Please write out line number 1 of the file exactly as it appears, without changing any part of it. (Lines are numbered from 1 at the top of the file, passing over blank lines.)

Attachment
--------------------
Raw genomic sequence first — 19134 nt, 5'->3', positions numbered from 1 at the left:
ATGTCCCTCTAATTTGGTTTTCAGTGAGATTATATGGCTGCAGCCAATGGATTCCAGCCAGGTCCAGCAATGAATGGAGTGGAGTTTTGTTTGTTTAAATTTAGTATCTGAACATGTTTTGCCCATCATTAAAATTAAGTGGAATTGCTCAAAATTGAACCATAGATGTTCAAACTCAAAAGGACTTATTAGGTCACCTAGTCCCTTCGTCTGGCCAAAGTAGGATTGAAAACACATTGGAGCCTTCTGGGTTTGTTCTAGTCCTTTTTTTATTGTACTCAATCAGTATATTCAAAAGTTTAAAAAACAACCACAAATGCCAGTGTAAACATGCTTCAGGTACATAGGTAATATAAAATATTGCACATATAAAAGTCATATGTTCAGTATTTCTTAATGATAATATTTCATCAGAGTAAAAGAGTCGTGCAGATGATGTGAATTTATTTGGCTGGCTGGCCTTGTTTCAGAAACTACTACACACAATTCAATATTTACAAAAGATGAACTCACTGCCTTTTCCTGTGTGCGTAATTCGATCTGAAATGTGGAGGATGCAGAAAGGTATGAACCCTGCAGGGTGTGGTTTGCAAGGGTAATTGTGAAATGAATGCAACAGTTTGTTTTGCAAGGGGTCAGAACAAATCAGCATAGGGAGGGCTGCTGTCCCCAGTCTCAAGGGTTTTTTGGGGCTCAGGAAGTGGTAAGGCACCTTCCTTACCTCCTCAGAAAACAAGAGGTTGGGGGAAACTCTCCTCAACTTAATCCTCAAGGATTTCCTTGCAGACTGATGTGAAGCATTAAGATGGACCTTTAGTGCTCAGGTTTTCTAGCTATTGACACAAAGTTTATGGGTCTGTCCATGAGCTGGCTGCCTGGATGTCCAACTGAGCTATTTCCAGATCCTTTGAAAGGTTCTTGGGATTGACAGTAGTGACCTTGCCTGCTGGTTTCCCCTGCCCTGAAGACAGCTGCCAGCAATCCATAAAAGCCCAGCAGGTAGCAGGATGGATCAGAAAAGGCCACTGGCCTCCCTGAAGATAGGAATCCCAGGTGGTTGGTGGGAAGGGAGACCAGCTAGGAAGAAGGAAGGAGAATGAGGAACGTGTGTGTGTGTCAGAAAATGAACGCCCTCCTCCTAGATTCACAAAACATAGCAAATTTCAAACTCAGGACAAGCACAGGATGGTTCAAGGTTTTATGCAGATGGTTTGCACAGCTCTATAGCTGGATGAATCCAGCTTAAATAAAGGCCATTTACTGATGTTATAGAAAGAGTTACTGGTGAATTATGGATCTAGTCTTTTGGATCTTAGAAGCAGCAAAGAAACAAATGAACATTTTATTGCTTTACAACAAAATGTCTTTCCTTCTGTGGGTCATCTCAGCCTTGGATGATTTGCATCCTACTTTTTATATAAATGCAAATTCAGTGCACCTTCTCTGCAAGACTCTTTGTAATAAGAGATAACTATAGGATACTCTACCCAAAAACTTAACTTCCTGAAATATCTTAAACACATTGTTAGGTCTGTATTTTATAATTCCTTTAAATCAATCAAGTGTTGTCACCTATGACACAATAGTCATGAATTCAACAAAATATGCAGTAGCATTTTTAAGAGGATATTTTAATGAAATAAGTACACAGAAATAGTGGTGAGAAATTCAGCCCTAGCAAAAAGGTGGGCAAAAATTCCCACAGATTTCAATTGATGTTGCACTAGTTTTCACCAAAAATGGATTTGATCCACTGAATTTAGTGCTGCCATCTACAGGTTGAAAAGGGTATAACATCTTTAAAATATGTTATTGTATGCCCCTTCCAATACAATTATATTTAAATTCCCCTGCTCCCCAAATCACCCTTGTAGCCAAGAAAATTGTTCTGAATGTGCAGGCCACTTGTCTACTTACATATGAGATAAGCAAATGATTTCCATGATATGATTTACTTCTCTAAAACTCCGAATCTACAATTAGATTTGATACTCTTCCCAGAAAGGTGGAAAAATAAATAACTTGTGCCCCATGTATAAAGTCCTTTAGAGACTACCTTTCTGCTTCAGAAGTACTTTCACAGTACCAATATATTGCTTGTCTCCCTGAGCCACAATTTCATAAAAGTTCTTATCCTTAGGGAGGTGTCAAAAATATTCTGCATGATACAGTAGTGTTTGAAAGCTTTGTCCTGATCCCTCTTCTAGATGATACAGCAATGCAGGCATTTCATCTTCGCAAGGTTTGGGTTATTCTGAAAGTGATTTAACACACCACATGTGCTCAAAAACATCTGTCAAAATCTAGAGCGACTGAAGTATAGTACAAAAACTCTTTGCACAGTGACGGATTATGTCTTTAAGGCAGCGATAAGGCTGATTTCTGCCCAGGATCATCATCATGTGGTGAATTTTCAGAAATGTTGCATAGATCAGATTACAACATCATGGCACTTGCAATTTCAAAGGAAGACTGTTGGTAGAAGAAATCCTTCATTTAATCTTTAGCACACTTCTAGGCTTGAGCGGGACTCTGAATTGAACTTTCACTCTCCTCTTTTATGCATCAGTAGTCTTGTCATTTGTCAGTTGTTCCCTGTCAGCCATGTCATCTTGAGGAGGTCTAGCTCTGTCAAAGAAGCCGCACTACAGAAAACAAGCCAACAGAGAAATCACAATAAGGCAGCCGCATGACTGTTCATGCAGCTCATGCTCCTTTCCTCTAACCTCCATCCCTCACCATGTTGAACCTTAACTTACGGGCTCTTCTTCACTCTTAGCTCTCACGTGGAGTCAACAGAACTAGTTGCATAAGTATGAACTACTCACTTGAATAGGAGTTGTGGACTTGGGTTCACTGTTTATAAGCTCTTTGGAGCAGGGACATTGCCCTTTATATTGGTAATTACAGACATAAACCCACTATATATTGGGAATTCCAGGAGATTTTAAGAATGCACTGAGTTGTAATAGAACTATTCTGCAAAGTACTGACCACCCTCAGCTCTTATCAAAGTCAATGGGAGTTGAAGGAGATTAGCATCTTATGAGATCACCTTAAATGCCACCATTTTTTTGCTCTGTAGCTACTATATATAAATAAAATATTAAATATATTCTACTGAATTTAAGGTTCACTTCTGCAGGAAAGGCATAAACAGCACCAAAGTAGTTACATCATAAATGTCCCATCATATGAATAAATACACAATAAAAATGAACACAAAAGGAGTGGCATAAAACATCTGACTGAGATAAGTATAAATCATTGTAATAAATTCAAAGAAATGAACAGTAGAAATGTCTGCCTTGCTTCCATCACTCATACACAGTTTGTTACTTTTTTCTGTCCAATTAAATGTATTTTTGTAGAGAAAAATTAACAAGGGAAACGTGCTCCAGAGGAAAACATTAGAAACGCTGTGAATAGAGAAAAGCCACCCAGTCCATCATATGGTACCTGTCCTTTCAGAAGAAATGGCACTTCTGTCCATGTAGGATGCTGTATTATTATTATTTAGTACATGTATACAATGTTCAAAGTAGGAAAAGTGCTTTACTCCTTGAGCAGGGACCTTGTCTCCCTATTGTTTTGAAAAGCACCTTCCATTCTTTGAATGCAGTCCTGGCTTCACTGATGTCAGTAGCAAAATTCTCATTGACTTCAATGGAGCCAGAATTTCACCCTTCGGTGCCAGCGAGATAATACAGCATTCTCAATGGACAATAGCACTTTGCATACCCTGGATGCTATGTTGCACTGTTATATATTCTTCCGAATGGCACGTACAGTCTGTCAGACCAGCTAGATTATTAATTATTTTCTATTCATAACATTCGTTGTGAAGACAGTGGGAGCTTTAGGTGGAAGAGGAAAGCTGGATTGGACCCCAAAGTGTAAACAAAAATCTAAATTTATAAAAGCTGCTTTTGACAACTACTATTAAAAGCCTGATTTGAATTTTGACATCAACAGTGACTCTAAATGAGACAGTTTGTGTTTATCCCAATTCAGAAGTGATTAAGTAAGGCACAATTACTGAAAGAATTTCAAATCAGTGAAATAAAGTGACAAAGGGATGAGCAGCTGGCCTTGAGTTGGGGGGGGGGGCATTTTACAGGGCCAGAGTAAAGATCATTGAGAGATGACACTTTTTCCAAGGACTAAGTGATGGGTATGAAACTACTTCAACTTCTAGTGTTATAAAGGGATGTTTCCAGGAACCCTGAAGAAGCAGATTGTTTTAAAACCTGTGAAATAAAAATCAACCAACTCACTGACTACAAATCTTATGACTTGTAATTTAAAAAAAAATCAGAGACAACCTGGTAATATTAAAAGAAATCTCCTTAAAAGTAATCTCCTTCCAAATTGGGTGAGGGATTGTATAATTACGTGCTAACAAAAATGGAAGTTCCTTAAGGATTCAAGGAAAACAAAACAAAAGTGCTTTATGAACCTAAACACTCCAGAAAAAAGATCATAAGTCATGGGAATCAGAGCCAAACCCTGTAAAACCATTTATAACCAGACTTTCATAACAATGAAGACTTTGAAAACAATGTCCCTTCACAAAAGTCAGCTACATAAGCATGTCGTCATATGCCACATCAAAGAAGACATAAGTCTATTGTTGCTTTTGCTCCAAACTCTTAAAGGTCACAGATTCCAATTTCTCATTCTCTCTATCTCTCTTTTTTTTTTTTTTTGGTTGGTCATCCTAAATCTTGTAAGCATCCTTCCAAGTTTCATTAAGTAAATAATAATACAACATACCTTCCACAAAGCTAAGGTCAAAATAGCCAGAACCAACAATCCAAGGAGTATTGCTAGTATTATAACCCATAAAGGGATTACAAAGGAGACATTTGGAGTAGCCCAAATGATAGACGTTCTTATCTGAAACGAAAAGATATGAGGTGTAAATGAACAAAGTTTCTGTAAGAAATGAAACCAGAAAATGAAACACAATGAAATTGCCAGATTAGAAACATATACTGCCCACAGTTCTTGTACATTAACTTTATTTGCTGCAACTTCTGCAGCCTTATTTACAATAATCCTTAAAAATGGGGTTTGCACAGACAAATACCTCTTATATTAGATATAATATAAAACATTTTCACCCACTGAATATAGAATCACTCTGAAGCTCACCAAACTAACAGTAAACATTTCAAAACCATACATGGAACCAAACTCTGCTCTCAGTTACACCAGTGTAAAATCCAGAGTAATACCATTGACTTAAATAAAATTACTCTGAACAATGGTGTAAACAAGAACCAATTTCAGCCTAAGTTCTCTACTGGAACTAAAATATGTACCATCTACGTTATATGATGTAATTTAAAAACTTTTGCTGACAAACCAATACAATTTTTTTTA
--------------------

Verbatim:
Raw genomic sequence first — 19134 nt, 5'->3', positions numbered from 1 at the left: